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Cyprus Mail: News Articles in English, 01-10-07

Cyprus Mail: News Articles in English Directory - Previous Article - Next Article

From: The Cyprus Mail at <>

Sunday, October 7, 2001


  • [01] There could be benefit for Cyprus in the long run
  • [02] Three drugs suspects held
  • [03] Going private 'not the answer for the EAC'
  • [04] SEC knew all about Kyprianou probe
  • [05] Tourists suspected of going on stolen credit card spree

  • [01] There could be benefit for Cyprus in the long run

    By Jean Christou

    THE U.S.-LED global war on terrorism is likely to benefit the Cyprus problem in the medium and long term as attention turns to solving regional conflicts, political analysts say.

    In the immediate aftermath of the September 11 terrorist attacks on New York and Washington, fears mounted that the Cyprus issue would be placed on the back-burner.

    President Glafcos Clerides was flying to New York on the day of the tragedy to meet United Nations Secretary-general Kofi Annan to discuss the possible resumption of the stalled UN-led talks, even though Turkish Cypriot leader Rauf Denktash had refused to go.

    Analysts say that although the short-term scenario indicates the Cyprus problem has been shelved, it is a temporary lull which will lead to a greater impetus as a new world order emerges.

    "It may be positive in the sense that everyone realises that local problems have to be addressed and shouldn't be left alone to fester," said analyst Sofronis Sofroniou. He said any statements to the contrary were short- sighted. He also said that Russia's warmer relations with the US would be positive for Cyprus and could lead to indirect pressure on Turkey.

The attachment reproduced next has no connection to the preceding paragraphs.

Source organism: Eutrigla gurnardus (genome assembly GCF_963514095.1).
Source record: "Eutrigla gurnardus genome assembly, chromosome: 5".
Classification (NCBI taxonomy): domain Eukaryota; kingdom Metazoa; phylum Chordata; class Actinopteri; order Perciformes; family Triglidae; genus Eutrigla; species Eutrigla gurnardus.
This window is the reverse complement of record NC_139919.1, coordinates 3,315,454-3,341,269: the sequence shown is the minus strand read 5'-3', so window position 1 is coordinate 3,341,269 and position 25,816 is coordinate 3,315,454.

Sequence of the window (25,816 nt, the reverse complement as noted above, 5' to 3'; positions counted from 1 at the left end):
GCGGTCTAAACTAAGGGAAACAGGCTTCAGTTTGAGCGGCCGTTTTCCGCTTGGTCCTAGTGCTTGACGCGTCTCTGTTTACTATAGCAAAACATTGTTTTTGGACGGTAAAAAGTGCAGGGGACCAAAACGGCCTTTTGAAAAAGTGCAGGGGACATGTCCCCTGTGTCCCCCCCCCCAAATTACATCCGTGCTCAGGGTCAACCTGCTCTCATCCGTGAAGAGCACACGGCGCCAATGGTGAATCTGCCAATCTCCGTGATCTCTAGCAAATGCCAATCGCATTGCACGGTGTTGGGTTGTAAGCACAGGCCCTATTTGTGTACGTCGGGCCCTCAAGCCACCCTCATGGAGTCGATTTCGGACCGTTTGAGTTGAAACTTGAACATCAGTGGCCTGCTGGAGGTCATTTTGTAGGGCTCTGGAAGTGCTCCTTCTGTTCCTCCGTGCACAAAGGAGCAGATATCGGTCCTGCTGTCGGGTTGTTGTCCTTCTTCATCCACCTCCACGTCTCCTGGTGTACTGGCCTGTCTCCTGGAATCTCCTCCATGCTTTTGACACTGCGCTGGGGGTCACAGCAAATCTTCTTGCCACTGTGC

Ruling DISY party international relations officer Manthos Mavrommatis said a clear picture wouldn't emerge until the situation around Afghanistan is sorted out.

    "In the medium term I believe that the world and the US and its allies will realise that dealing with small regional problems like the Cyprus problem will help them concentrate on the big issue of fighting terrorism and greatly increase stability in the eastern Mediterranean," he said. "The scenery in the whole area may change in the medium term."

    Mavrommatis also believes that the new American-Russian relationship will diminish Turkey's importance in the region. "If the US can use bases in the central Asian republics under Russia's guidance, Turkey becomes much less important that it was during the Gulf War."

    But communist AKEL believes that the international community will still baulk at putting pressure on Turkey.

    "Even before, the international community was not eager to tell Turkey its responsibilities concerning the Cyprus issue and now we see the same thing again. The Security Council has limited itself to note Denktash's refusal to go to the talks, so we simply have a mere reprimand of the Turkish side for its stance and not a decisive reaction which would aim at putting Ankara and Denktash in line with UN resolutions," said AKEL Central Committee member Yiannakis Kolocassides. " Under no circumstance must the new developments take us off the track," he said.

    Political analyst Dr Andreas Theophanous of Intercollege said that after what happened on September 11 the world was a different place and that he had no doubt regional problems would be addressed, including Cyprus.

    "But great powers do not do things out of altruism," he said. "They do things to promote their long-term interests. In order for the US to sustain its long-term interests, and also the other powers, the international endeavour will move into a situation of adopting a set of minimum standards and principles. This is a positive development."

    Diplomatic sources were also reassuring. "It's understandable that in a small island like this people will instantly worry what the effects of an international problem on them is, but in this case I don't think their fears are justified," said one diplomat.

    "The key point is that what happened before (the attack on the US) was Mr Denktash's refusal to attend the talks and that hasn't changed at the moment and the reason why it's a really bad idea for the Turks to let that continue. Cyprus joining the EU in December next year hasn't changed and that pressure is continuing. I think everyone is making it very clear to the Turks that they can't use this as an excuse to get out of anything."